Setting up a home gym for the first time is expensive. There always seems to be so much that you need, and making the right choices, especially if this is your first home gym, is difficult.
Thankfully, with a few smart choices, you can have a fully equipped gym for just a couple hundred quid. This guide will look at some nifty affordable home gym equipment that you can pick up for a lot less than £100 each and start working on your body today.
We’ll cover a range of budget fitness options for both cardio, muscles tone and getting a sweat on for less.
Warming up and stretching on the cheap: affordable gym gear for under £20
#1 – A good skipping rope
A great bit of budget-priced cardio equipment for under a tenner
There’s a reason skipping has been a cardio staple for boxers and other fighters for years. A few minutes of skipping with this bit of gym gear and you’ll feel just how much it burns.
Skipping is basically the perfect workout.
It can be done anywhere, and your skipping rope will fit into any bag or the boot of your car. It takes no equipment except the rope, needs no specialist clothing or other gear, and you can go as hard or as easy as you want.
A good skipping rope, like this one from Amazon, will cost you less than £10 and last for months, if not years.
Professionally made fitness ropes like this are also a far cry from what you used to see in the playground, with memory foam hand grips and ball bearing mounted rotation systems.
#2 – A foam roller
Most affordable equipment to soothe tired muscles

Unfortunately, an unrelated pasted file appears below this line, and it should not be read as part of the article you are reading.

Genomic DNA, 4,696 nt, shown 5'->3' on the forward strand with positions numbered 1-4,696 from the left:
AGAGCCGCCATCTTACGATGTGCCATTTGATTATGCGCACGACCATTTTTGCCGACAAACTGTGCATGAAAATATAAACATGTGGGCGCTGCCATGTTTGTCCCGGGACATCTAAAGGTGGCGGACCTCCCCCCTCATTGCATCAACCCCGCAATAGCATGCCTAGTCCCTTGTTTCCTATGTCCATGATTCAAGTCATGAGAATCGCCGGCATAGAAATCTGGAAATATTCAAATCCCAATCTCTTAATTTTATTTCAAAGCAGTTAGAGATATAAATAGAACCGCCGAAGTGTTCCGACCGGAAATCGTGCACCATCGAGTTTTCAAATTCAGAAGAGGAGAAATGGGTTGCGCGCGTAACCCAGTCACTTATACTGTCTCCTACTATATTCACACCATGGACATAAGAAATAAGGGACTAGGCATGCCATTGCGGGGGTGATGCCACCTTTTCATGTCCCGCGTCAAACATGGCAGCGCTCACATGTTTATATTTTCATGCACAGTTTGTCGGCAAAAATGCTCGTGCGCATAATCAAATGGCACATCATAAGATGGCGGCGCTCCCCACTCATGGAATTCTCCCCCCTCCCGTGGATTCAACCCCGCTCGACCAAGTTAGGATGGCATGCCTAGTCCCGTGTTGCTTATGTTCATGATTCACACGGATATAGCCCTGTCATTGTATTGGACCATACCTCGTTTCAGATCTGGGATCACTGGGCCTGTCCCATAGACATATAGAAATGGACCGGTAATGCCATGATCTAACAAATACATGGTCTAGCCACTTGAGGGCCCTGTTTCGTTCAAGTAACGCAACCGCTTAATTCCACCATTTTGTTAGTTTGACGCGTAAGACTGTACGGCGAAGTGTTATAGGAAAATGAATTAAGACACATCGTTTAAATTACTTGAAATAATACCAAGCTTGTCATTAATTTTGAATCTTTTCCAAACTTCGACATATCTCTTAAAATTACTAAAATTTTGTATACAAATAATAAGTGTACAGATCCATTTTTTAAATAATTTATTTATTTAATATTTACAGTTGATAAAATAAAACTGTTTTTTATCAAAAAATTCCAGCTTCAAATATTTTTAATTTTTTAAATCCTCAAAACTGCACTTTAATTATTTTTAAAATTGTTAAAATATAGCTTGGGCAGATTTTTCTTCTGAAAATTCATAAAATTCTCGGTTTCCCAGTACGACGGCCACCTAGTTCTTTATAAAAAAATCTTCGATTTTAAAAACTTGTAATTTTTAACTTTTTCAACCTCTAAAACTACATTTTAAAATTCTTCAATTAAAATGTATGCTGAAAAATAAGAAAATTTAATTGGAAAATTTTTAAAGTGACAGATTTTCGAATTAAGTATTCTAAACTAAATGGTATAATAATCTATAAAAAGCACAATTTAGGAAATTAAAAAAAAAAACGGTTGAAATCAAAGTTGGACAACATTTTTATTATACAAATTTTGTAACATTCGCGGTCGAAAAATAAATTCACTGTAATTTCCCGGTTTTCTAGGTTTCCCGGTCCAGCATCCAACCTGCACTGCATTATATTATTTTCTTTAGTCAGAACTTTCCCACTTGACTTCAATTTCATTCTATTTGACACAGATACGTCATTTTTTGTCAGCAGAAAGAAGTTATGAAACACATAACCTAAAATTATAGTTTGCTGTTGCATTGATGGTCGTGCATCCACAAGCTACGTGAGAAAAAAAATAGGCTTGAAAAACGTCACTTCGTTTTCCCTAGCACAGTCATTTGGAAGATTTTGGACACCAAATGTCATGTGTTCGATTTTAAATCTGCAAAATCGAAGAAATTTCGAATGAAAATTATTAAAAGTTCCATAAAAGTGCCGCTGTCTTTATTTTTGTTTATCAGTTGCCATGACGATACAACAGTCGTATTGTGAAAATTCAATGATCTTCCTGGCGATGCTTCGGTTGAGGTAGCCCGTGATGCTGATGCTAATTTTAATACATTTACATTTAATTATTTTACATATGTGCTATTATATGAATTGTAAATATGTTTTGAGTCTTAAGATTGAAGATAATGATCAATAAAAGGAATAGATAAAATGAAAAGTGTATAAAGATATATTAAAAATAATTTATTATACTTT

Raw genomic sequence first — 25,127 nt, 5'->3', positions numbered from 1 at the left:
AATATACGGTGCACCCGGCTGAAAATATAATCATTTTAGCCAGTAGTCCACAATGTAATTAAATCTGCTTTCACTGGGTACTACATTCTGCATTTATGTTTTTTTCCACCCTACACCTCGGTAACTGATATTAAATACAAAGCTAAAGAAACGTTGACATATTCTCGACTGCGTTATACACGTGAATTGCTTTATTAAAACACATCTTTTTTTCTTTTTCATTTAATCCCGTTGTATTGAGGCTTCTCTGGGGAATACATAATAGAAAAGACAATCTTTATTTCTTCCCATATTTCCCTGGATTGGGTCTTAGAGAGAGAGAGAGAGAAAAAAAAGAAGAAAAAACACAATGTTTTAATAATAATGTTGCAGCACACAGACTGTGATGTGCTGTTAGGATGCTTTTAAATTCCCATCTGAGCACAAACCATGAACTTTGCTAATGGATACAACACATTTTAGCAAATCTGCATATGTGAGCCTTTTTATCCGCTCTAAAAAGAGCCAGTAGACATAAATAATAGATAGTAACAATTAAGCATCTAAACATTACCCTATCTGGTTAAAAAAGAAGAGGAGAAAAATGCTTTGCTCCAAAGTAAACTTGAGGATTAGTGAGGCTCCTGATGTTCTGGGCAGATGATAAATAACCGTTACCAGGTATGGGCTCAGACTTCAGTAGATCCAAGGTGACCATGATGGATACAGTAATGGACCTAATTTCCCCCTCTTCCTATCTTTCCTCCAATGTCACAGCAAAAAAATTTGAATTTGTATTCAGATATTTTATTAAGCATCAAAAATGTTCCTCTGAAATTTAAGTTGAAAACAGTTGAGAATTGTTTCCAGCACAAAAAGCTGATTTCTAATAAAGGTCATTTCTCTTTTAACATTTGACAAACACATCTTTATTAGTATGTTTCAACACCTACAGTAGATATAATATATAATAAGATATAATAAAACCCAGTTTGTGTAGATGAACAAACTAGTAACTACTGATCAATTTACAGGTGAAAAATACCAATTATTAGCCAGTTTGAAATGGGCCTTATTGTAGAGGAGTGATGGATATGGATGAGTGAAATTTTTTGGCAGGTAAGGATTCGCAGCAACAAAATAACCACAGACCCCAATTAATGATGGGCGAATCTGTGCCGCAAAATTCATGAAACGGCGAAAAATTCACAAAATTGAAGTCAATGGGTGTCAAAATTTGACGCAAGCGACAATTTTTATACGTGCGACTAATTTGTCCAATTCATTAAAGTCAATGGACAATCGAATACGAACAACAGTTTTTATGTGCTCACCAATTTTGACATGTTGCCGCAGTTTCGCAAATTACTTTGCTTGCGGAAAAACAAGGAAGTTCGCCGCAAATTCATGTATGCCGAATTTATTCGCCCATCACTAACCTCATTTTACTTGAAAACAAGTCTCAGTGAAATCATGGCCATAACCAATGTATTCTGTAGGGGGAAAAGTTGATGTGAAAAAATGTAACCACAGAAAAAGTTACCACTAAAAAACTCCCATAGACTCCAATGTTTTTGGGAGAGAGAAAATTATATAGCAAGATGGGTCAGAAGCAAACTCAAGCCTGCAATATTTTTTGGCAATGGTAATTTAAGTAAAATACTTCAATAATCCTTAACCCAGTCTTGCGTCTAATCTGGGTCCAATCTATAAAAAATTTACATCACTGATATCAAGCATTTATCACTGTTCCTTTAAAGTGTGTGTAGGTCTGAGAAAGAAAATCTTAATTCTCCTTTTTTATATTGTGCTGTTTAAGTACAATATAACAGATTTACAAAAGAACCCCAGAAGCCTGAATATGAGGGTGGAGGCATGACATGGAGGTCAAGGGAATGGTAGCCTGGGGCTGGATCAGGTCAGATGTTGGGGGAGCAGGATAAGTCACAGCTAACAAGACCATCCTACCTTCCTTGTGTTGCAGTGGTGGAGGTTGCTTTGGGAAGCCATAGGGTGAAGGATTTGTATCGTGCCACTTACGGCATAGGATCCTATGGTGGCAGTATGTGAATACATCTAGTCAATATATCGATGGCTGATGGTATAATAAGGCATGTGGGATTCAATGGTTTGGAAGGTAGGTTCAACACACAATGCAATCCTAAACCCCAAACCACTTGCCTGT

Warming down is one of the most important parts of a workout. If you don’t recover correctly, then you could be out of commission for several days, or worse.
A foam roller is a bit of workout equipment every home gym should have knocking around. It’s a cheap and easy way to massage out all of the tension and trigger points from your aching muscles.
We prefer flatter foam rollers, as the ones with larger, more defined nodules and bumps can cause more problems than they solve if used wrongly. Either way, they’re inexpensive and a good buy for anyone on a budget.
Made from dense foam, this roller by Maximo Fitness is cheap and cheerful but perfectly suited for legs, arms, backs and abs. It’s even available in multiple colours!
#3 – A yoga mat
An affordable exercise mat that should last for years
Whether you do yoga or not, a yoga mat is a fantastic addition to any home gym.
Mats like these are cheap, available in dozens of colours, can be taken anywhere, and fold up when you’re done so they can be tucked safely away again.
But the main advantage of a yoga mat is that it can be unrolled anywhere and provides a stable base and gentle cushioning for any kind of bodyweight exercise you can think of.
The perfect place for Pilates, stretching, bodyweight circuits and more, a yoga mat is one of the things you’ll never regret buying for your home gym. You can pick these up very cheaply and a good one should set you back less than £20.
Sweat for less: affordable home cardio equipment
#4 – Battle ropes
Best budget exercise equipment if you want a challenge
Expect to pay: From around £30 up
If you’ve not got onboard the battle rope phenomenon, they’re a brutally effective cardio workout, and can even help to build muscle and work on conditioning.
A set of battle ropes is reasonably cheap and can be set up anywhere that you have a decent chunk of horizontal space. If you’re looking to do some serious strength conditioning and really work yourself on a budget, this is such a good but of gear to invest in.
For more information, check out our full guide on battle ropes here.
#5 – Cardio machines
Just because you’re on a budget doesn’t mean you can’t deck your gym out with some serious gear. A smart investment early on into a cardio system like a treadmill or bike can pay dividends to your health and fitness for years to come.